By Liz Jones
‘A picture is worth a thousand words.’ We’ve probably all heard this said, and perhaps we’ve even said it ourselves. But – as so often in life – the truth is not as clear-cut as that. In the materials we edit, it’s not always a case of either-or, words versus pictures. Often text and images work together to convey complex information. But the figures that support a text (or that a text supports) can only function at their best if they are commissioned carefully to work as part of a complete editorial package, and if any text associated with them is written, edited and proofread just as carefully as the main or body text.
What is a figure?
In CIEP courses in the core skills of proofreading and copyediting, a figure is defined as ‘any piece of artwork (line-drawing, photo, graph, etc), together with its caption’. Figures appear in all genres of book, from children’s picture books and stories to textbooks, workbooks, technical manuals, and all kinds of non-fiction books – from practical to aspirational to academic. Aside from books, we encounter them in all sorts of written communications, from newsletters and press releases to websites, reports, white papers, advertisements … In short, where don’t we find them?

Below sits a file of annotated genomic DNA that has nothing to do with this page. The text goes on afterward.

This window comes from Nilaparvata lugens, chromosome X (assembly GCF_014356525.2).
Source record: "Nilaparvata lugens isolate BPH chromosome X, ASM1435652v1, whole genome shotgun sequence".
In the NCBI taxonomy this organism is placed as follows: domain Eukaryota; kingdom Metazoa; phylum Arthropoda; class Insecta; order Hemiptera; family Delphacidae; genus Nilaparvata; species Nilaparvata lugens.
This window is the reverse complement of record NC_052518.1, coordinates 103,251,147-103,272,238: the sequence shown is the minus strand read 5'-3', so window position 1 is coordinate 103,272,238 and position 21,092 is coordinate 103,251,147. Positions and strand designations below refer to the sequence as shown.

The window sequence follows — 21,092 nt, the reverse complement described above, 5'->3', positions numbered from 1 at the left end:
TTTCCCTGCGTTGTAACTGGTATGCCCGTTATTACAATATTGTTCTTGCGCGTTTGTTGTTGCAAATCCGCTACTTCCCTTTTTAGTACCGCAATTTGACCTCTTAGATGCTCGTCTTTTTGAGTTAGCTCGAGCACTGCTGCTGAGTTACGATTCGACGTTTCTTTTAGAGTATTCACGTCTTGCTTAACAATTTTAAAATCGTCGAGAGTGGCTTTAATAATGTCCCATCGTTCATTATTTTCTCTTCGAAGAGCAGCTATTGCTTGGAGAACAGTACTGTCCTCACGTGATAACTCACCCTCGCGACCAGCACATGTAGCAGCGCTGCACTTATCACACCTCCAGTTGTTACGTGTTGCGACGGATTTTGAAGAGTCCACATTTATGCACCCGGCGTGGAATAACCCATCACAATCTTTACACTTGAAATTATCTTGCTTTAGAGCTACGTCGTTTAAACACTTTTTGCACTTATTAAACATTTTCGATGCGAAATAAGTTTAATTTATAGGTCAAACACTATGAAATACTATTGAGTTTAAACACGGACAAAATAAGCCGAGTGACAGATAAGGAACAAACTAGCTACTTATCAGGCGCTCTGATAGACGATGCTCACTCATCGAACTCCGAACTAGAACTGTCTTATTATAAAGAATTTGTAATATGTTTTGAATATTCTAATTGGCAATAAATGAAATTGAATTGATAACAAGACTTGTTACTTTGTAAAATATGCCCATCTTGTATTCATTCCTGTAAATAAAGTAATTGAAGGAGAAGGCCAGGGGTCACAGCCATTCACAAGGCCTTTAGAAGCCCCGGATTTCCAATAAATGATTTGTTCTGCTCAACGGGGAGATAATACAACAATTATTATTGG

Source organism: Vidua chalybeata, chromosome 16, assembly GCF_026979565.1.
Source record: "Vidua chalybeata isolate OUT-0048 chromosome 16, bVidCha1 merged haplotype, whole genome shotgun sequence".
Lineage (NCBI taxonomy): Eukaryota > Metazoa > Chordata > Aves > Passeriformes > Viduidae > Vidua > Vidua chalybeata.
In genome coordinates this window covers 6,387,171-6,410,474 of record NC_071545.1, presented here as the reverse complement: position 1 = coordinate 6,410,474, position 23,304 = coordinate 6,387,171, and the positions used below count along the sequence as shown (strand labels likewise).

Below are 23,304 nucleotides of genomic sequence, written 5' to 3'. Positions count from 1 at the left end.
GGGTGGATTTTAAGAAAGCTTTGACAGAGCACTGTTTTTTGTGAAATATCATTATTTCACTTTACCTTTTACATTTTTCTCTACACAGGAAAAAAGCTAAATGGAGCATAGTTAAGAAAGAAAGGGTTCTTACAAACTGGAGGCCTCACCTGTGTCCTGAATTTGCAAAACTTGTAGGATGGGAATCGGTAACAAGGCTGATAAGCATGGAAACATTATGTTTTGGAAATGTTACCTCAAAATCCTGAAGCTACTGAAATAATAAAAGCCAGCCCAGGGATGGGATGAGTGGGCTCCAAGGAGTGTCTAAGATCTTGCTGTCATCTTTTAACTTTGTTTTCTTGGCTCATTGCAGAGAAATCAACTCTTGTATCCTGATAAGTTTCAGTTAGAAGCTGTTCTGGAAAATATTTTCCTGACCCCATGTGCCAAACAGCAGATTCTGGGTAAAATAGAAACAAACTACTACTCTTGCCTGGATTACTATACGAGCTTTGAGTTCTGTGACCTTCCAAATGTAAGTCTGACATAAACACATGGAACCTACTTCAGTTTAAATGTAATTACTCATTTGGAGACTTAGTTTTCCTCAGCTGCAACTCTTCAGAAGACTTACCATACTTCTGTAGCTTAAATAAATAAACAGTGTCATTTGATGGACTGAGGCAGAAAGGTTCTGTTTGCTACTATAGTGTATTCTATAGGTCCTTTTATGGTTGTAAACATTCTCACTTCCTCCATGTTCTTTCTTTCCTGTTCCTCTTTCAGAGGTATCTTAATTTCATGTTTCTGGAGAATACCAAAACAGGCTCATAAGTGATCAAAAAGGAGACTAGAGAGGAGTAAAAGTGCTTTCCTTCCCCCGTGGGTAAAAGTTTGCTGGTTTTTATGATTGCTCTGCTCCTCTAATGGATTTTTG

But editors are word people, you might be thinking. Aren’t images beyond their remit? Well, no. Considering the images that work alongside the text – and are often indivisible from its key message – is a crucial part of most copyediting or proofreading work.